EELS' Mark 'E' Everett on garage demos, monster hits and depression
“Man, I’m exhausted, I just went through my whole life,” laughs Mark ‘E’ Everett, mastermind behind US cult rock songcrafters EELS.
That E is emotionally spent after our 30 minutes on the phone is little surprise. While tracing the path of his 20-plus year career he touches on triumph, but also plenty of tragedy, from hit records to dark depression brought on by the death of just about his entire family.
So, just how did E go from lo-fi basement demos to major movie soundtracks and musical trilogies? Here he tells Musicradar in his own words...
Despite finding a smattering of critical acclaim with three solo records between 1985 and 1993, it was 1996’s Beautiful Freak that put Everett on the map.
Not only was it the first album released under the EELS banner, it was also the debut from newly founded major label DreamWorks, and it contained a monster hit or two that E had penned and recorded all on his own in his basement.
“There wasn’t much going into the studio on that one, most of what ended up on that record had been recorded over several years by myself in my basement. There were probably three songs at the end that we re-did as a band for the record.
“It had been several years that I had been recording those songs and then we put together the live version of EELS and started playing around LA. It was apparent that we were a good live act and suddenly all of the record companies were interested in us.
"I was most interested in this new company DreamWorks because it had been started by people I really respected - Mo Ostin and Lenny Waronker who were the Warner Bros guys during Warner Bros’ heyday when they signed Prince and Jimi Hendrix and countless legends. They were known as being artist friendly.
“At the time I was a little worried about putting what were essentially basement demos out on a major label record. Hopefully it gave it some sort of charm. When I came up with Novocaine For The Soul I remember thinking it was something new and exciting.
"But I didn’t have any idea it would go anywhere. Writing and recording My Beloved Monster took about 30 minutes. If you’d told me it would be in a movie called Shrek one day I would have said, ‘What’s that?!’ I don’t know if we’ve ever done a concert where we didn’t play some version of My Beloved Monster. It’s always fun to play.”
Electro Shock Blues
Under pressure to deliver the follow-up to his major label hit debut, the writing sessions for what would become Electro Shock Blues were spun on their head as E was enveloped in tragedy and turmoil.
First by the loss of his mother to lung cancer and then by the suicide of his sister. The resulting pain is clear to hear on this bonafide classic album.
“When I look back on the recording of Electro Shock Blues I look back at it fondly even though it was the worst time in my life. That was the good part of it.
"It was such a sanctuary for me to go down to the basement and write and record those songs. It felt so good. It was like wrapping a warm blanket around yourself in the middle of the worst hurricane.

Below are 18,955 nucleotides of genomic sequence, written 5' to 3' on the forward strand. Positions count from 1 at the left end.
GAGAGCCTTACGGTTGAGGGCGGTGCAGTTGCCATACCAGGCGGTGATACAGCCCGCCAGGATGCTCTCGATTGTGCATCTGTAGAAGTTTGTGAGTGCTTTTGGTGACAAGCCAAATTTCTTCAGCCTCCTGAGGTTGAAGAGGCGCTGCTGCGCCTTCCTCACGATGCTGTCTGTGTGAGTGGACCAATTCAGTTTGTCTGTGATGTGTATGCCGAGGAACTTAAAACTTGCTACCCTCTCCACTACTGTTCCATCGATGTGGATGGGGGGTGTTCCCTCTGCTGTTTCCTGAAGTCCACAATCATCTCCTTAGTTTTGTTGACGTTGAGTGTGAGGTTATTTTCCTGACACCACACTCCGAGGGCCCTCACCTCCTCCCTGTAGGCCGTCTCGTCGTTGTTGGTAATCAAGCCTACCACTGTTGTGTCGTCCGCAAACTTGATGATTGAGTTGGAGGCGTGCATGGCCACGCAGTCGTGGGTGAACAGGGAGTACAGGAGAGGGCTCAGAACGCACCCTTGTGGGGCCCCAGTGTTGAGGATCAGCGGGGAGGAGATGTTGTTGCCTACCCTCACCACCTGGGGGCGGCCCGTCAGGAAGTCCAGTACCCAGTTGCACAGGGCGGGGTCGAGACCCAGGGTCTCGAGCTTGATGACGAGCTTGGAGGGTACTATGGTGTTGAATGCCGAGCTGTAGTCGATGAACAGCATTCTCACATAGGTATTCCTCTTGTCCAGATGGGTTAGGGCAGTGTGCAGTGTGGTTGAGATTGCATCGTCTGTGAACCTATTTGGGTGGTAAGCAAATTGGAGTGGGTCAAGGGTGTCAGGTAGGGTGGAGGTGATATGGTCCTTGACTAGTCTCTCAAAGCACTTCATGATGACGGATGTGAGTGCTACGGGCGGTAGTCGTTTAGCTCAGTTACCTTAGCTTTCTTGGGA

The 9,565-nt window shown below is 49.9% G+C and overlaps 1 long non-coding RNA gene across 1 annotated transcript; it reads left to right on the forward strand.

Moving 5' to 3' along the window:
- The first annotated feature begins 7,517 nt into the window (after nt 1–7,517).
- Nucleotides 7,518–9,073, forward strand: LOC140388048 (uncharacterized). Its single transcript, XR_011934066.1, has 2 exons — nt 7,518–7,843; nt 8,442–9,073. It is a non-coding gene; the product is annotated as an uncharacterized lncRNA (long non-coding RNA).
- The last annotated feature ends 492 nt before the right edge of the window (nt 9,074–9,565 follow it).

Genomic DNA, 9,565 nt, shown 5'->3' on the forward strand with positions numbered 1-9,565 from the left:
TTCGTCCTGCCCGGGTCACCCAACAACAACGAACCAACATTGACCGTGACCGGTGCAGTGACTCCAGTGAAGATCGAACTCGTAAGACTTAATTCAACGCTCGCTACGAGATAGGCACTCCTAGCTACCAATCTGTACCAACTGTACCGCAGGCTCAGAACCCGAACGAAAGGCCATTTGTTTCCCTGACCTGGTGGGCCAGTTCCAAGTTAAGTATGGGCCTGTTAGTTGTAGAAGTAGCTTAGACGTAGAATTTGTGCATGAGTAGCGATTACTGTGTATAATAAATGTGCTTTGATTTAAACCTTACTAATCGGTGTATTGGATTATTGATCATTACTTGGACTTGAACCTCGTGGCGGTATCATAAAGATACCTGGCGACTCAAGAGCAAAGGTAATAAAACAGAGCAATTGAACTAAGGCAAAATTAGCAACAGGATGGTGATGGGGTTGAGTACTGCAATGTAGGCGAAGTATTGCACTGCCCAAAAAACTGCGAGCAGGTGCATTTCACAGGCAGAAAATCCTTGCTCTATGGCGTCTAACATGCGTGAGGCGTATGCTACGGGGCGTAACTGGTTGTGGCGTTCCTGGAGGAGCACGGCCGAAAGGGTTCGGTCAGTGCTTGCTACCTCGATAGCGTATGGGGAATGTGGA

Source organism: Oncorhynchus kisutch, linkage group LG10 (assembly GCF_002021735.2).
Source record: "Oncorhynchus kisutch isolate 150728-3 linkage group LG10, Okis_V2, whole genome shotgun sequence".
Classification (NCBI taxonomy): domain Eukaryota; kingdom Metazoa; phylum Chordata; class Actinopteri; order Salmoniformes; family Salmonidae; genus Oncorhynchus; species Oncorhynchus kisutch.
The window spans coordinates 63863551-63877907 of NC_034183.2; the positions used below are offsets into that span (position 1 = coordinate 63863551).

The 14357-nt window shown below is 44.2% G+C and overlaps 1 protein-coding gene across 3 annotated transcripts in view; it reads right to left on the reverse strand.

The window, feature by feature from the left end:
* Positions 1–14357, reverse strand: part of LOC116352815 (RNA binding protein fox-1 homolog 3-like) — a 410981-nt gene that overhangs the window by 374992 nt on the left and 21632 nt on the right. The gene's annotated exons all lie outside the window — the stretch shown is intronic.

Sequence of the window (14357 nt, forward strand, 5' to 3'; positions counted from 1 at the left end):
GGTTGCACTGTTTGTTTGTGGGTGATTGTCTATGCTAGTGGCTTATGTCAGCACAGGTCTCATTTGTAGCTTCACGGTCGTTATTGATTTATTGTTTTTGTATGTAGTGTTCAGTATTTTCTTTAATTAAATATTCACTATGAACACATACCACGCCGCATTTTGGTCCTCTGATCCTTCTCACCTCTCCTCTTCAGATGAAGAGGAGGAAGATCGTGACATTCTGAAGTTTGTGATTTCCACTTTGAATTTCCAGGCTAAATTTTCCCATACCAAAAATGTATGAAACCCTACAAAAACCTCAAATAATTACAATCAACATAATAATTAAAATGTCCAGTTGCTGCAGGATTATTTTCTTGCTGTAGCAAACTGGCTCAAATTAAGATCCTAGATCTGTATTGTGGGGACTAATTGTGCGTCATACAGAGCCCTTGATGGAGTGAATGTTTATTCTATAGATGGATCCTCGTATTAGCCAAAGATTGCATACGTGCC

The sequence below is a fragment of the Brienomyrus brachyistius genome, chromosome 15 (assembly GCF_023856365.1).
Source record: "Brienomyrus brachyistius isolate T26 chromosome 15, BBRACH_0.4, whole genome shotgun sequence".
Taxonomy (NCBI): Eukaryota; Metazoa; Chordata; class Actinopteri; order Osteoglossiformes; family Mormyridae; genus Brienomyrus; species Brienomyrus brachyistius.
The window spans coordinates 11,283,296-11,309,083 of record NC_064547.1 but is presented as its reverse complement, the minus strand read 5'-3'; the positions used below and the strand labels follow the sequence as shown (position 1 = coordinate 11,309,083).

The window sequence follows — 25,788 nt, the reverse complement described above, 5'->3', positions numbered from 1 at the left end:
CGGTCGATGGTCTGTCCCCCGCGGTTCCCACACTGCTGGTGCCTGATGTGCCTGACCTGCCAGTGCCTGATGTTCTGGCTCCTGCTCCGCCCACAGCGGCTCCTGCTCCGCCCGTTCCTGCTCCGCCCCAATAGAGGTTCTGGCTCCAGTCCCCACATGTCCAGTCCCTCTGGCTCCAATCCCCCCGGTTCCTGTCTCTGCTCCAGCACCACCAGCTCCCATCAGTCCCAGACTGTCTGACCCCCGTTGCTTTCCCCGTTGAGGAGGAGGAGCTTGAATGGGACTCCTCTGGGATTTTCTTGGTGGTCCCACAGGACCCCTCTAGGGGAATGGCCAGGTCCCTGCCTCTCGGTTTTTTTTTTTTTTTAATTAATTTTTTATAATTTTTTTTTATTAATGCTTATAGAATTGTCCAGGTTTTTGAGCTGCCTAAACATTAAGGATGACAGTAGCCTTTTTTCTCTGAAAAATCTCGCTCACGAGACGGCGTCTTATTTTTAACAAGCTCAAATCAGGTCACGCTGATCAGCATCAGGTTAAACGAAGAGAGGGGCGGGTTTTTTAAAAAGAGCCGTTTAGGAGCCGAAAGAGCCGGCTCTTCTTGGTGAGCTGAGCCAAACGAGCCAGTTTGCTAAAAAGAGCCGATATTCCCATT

“It is a comforting feeling to know that people are comforted by the album, particularly because I was met with so much adversity when trying to put that record out. It was a big risk for me and was against the advice of everyone that was working with me at the time. I took the chance because I believed in it.
“The people around me were rooting for Beautiful Freak Volume II. I knew that would be a mistake, I didn’t see any point in doing that. I needed to write about the stuff that was going on in my life at that time.
“What people get out of it is outside of me so I don’t have a good handle on it. You can only treat yourself as the audience and try to impress yourself. That can be hard because I’m not a typical audience member, maybe that’s why we never get too big, because I don’t have the most typical taste in what I want to hear on a record and see at a concert.
"It’s interesting though that on a record like this; your entire family dying in a short period of time is not something most people can relate to, but people really embrace that record. Maybe it’s because they’ve had a taste of tragedy.”
Daisies of the Galaxy
By the time 2000 came around things were far brighter in E’s world, and again his mood is reflected in his music. Lead single Mr E’s Beautiful Blues is as sunny as you will ever find EELS, although it’s a hit that nearly didn’t make it onto the album at all.
“After going through a couple of years of my family dying while making Electro Shock Blues I was pretty desperate to go in another direction and create a feeling of a new beginning in my life. I moved into a new house, went back and cleaned out the family house and it was a fresh start, that is reflected in the music on that record.
“Mr E’s Beautiful Blues came about well after the record was finished and was sitting on the record company shelf collecting dust. They wanted another single, or just any song that could be a single! I kept disagreeing with them.
"Then one day I walked out into the backyard and I was like, ‘Goddamn it’s a nice day, it’s a beautiful day,’ and I started circulating that in my head. I got together with Mike Simpson and we banged that out really fast.
“Putting it as a secret track on the record was a source of contention with me and the record company. I tried to put it in the sequence of the album but it wrecked the flow, I was satisfied with the album the way it was and the arc it had from song to song.
"I told them it couldn’t go on there and then I finally came up with making it an unlisted bonus track. I thought that’d make it a cool thing that people had to discover. The record company thought I was insane, it was the song with the most commercial potential and it wasn’t even listed.